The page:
L is for Load

Having extracted and transformed our data the last step in the process is to load it into a special-purpose database for generating the reports. We call this database our “Results Warehouse” — because the science of ETL is part of the larger field of Data Warehousing.

This new architecture provides rapid, scalable reporting that doesn’t interfere with the participant experience. Learn more about Questionmark Analytics here.

Moments of Contingency: How Black and William conceptualize formative assessment

Professors Black and William

Paul Black (left) and Dylan William

Posted by John Kleeman

I’ve always believed instinctively that assessment is the cornerstone of learning. I’ve recently read an interesting paper by the eminent Professors Paul Black and Dylan William that conceptualizes this powerfully.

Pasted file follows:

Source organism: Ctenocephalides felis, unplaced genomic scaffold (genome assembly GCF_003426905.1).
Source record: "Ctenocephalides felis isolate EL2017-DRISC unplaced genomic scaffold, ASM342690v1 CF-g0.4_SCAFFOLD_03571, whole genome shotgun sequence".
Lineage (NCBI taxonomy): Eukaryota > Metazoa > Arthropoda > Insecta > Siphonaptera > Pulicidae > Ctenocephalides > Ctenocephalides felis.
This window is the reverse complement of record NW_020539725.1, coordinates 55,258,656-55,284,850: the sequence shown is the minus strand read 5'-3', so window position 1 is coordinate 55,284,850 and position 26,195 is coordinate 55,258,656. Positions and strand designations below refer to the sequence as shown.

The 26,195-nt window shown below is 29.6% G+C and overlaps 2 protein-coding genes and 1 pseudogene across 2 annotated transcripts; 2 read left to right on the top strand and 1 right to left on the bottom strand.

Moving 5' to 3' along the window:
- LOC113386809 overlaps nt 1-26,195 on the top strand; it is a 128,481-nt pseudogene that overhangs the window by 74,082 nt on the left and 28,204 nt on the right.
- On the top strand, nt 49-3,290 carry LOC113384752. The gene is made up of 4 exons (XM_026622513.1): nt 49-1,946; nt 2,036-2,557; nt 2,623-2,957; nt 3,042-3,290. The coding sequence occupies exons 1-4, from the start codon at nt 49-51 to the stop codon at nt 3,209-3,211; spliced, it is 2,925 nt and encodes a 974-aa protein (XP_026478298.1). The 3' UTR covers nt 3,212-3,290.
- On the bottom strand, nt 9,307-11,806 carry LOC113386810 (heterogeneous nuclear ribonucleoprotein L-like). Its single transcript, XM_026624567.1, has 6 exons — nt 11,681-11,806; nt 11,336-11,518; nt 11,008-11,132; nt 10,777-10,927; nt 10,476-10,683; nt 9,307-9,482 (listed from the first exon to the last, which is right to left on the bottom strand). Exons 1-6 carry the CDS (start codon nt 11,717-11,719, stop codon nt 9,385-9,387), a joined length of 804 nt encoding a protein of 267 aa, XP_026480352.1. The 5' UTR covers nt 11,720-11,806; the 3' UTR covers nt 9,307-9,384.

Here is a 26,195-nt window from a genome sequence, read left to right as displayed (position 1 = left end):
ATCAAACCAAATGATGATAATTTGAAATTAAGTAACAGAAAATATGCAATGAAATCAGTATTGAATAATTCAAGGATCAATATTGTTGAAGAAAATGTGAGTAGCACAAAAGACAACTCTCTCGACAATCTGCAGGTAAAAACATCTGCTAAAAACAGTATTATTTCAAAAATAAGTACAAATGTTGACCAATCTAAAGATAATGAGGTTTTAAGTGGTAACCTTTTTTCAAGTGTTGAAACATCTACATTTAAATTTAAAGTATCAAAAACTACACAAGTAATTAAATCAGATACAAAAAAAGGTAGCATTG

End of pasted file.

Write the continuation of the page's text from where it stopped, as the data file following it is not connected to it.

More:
In Developing the theory of formative assessment, published in 2009 in the journal Educational Assessment, Evaluation and Accountability, they describe how formative assessment gives “Moments of Contingency” in instruction – critical points where learning changes direction depending on an assessment.

In their model, assessment gives you information to take decisions to direct learning, and so makes instruction and learning more effective than it would have been otherwise. There are many paths that instruction can go down, and formative assessment helps people choose the right path.

Person with 3 paths to go onBlack and William’s formal definition of formative assessment is how “evidence about student achievement is elicited, interpreted, and used by teachers, learners, or their peers, to make decisions about the next steps in instruction that are likely to be better, or better founded, than the decisions they would have taken in the absence of the evidence that was elicited”.